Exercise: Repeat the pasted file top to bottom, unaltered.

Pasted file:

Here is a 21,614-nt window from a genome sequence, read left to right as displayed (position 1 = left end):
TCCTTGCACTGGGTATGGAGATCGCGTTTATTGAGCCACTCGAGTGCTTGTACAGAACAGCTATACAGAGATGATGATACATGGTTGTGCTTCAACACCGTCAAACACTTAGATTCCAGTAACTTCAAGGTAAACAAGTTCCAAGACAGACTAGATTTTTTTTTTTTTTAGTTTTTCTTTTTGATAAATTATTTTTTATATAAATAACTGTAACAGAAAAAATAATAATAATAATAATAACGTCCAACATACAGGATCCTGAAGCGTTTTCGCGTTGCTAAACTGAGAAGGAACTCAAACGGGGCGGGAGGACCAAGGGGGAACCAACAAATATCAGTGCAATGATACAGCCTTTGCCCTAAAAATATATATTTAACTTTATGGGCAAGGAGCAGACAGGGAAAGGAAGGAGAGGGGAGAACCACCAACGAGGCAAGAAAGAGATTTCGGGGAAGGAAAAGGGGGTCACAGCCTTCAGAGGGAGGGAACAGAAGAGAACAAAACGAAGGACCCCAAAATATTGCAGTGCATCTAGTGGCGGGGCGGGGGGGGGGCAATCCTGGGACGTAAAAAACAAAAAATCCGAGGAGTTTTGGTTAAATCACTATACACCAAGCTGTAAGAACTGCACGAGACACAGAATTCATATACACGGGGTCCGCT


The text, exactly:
Here is a 21,614-nt window from a genome sequence, read left to right as displayed (position 1 = left end):
TCCTTGCACTGGGTATGGAGATCGCGTTTATTGAGCCACTCGAGTGCTTGTACAGAACAGCTATACAGAGATGATGATACATGGTTGTGCTTCAACACCGTCAAACACTTAGATTCCAGTAACTTCAAGGTAAACAAGTTCCAAGACAGACTAGATTTTTTTTTTTTTTAGTTTTTCTTTTTGATAAATTATTTTTTATATAAATAACTGTAACAGAAAAAATAATAATAATAATAATAACGTCCAACATACAGGATCCTGAAGCGTTTTCGCGTTGCTAAACTGAGAAGGAACTCAAACGGGGCGGGAGGACCAAGGGGGAACCAACAAATATCAGTGCAATGATACAGCCTTTGCCCTAAAAATATATATTTAACTTTATGGGCAAGGAGCAGACAGGGAAAGGAAGGAGAGGGGAGAACCACCAACGAGGCAAGAAAGAGATTTCGGGGAAGGAAAAGGGGGTCACAGCCTTCAGAGGGAGGGAACAGAAGAGAACAAAACGAAGGACCCCAAAATATTGCAGTGCATCTAGTGGCGGGGCGGGGGGGGGGCAATCCTGGGACGTAAAAAACAAAAAATCCGAGGAGTTTTGGTTAAATCACTATACACCAAGCTGTAAGAACTGCACGAGACACAGAATTCATATACACGGGGTCCGCT